Solving the spectrum crunch: reduce, reuse, recycle

by Dan Hays, Michael Flaherty and Basit Malik Go To article

For decades, spectrum was considered to be abundant - a virtually unlimited resource. It was divvied up among private and public users and was licensed and left freely available. Governments allocated it to support economic, political, and social agendas. But - like air, water, and even precious metals - wireless spectrum is both a vital and a severely limited natural resource.

Today, spectrum’s role is becoming even more critical and its management more complicated. Because of band fragmentation and device limitations, spectrum plans must be coordinated better with global-standards bodies and equipment manufacturers. The emergence of heterogeneous networks and active infrastructure models also makes managing spectrum more complex. Such technological advances may promise large benefits to operators, but how well spectrum planning and management approaches can keep up is questionable, at best.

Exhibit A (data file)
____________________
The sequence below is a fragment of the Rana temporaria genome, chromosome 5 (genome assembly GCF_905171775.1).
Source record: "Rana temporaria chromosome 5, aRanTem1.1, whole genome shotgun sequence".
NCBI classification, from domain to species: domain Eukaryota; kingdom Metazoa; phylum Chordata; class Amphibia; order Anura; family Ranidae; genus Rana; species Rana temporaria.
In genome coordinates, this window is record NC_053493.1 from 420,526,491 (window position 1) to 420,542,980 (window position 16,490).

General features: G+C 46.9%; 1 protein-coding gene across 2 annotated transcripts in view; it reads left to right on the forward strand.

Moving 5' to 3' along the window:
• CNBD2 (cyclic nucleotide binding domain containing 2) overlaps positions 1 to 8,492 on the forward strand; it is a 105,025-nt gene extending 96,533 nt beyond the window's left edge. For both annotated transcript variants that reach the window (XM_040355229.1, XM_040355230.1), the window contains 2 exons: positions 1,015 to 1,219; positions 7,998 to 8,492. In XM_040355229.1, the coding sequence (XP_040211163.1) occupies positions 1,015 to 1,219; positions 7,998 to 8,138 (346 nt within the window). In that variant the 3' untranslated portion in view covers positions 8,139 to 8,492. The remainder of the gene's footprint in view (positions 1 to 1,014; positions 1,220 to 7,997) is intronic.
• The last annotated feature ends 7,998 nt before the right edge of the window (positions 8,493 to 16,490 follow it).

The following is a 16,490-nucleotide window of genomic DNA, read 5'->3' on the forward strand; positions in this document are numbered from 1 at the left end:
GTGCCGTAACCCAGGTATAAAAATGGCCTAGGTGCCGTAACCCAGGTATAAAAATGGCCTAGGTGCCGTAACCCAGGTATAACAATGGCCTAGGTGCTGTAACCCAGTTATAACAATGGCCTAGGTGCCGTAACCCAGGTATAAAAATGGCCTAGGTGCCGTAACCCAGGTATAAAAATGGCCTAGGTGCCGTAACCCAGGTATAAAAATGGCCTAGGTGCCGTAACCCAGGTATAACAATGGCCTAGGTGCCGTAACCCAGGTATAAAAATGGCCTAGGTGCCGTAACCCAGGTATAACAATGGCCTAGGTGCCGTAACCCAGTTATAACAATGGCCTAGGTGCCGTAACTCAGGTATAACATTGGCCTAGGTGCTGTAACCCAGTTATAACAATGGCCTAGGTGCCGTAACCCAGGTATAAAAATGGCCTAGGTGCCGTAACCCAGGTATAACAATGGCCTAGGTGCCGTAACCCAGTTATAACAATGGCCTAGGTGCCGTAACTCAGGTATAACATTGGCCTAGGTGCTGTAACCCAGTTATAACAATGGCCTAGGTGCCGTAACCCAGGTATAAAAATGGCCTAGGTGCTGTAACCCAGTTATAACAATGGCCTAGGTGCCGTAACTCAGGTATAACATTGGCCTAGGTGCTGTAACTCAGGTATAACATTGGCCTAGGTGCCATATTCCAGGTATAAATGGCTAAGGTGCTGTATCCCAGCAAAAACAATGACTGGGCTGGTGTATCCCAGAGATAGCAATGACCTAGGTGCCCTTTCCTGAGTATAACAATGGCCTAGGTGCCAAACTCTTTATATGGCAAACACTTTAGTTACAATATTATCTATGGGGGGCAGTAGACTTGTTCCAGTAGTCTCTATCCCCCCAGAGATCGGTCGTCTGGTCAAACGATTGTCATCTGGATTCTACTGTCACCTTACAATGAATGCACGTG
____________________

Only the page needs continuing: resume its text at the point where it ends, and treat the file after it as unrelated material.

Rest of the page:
From here on, operators should list on their leadership agendas the efficient use of spectrum – and the billions of dollars of capital that often supports it. Rather than viewing spectrum as a one-time acquisition to buy, deploy, and then forget about, operators should see spectrum as a renewable resource to manage, reclaim, and redeploy (see Figure 1). Doing so requires companies to reconsider their existing practices for managing spectrum, and to learn important lessons from the reduce, reuse, and recycle approach that’s widely employed for natural resources.

Our work with mobile network operators around the globe has shown clearly that thinking of spectrum management as a life cycle, rather than as discrete activities, is quickly becoming a leading practice. From planning and acquiring to clearing and deploying, to decommissioning and ‘refarming’, the spectrum management life cycle gives operators an opportunity to approach their most valuable resource differently.

Managing spectrum is also becoming a team sport. As constraints mount, what once was limited to the network and government affairs organisations today requires the participation of many. For spectrum to be managed effectively, the finance, legal, technology, product, marketing, sales, and care teams all must participate actively in a synchronised approach and with cross-functional alignment.

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